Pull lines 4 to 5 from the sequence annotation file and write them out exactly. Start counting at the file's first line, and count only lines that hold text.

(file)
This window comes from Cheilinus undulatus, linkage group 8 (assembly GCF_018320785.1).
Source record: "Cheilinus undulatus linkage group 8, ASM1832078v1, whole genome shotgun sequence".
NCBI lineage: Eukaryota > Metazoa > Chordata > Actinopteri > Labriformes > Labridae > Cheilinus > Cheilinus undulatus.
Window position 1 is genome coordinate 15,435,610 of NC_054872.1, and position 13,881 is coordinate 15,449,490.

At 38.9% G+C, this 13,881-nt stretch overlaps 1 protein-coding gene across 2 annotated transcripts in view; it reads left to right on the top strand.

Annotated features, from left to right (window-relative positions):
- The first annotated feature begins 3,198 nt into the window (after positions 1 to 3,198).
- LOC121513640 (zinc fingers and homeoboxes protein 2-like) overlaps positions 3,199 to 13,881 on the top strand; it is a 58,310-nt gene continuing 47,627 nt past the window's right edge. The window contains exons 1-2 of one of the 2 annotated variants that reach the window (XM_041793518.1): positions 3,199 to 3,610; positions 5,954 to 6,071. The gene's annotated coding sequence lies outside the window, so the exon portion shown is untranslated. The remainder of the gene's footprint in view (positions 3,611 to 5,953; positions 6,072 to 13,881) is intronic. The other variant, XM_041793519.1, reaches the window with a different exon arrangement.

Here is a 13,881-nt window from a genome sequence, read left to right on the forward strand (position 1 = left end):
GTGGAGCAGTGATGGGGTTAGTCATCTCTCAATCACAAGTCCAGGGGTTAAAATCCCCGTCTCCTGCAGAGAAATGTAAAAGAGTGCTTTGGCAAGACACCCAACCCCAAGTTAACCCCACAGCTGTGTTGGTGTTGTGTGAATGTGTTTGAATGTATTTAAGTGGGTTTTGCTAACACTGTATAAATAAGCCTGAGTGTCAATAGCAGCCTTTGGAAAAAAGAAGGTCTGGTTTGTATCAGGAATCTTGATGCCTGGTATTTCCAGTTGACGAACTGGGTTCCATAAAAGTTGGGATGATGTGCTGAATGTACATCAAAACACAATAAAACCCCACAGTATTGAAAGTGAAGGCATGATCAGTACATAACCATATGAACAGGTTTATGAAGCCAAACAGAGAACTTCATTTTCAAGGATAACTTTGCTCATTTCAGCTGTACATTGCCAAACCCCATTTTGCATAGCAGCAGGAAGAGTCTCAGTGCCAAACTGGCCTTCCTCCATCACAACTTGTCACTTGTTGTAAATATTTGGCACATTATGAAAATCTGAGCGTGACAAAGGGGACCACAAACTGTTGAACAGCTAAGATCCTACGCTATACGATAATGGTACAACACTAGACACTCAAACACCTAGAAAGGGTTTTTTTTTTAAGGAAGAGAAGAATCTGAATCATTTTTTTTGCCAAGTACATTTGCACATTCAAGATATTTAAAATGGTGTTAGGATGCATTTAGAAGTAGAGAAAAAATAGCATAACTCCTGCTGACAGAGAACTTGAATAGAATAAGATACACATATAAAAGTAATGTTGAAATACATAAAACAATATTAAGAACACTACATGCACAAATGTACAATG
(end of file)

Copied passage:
Window position 1 is genome coordinate 15,435,610 of NC_054872.1, and position 13,881 is coordinate 15,449,490.

At 38.9% G+C, this 13,881-nt stretch overlaps 1 protein-coding gene across 2 annotated transcripts in view; it reads left to right on the top strand.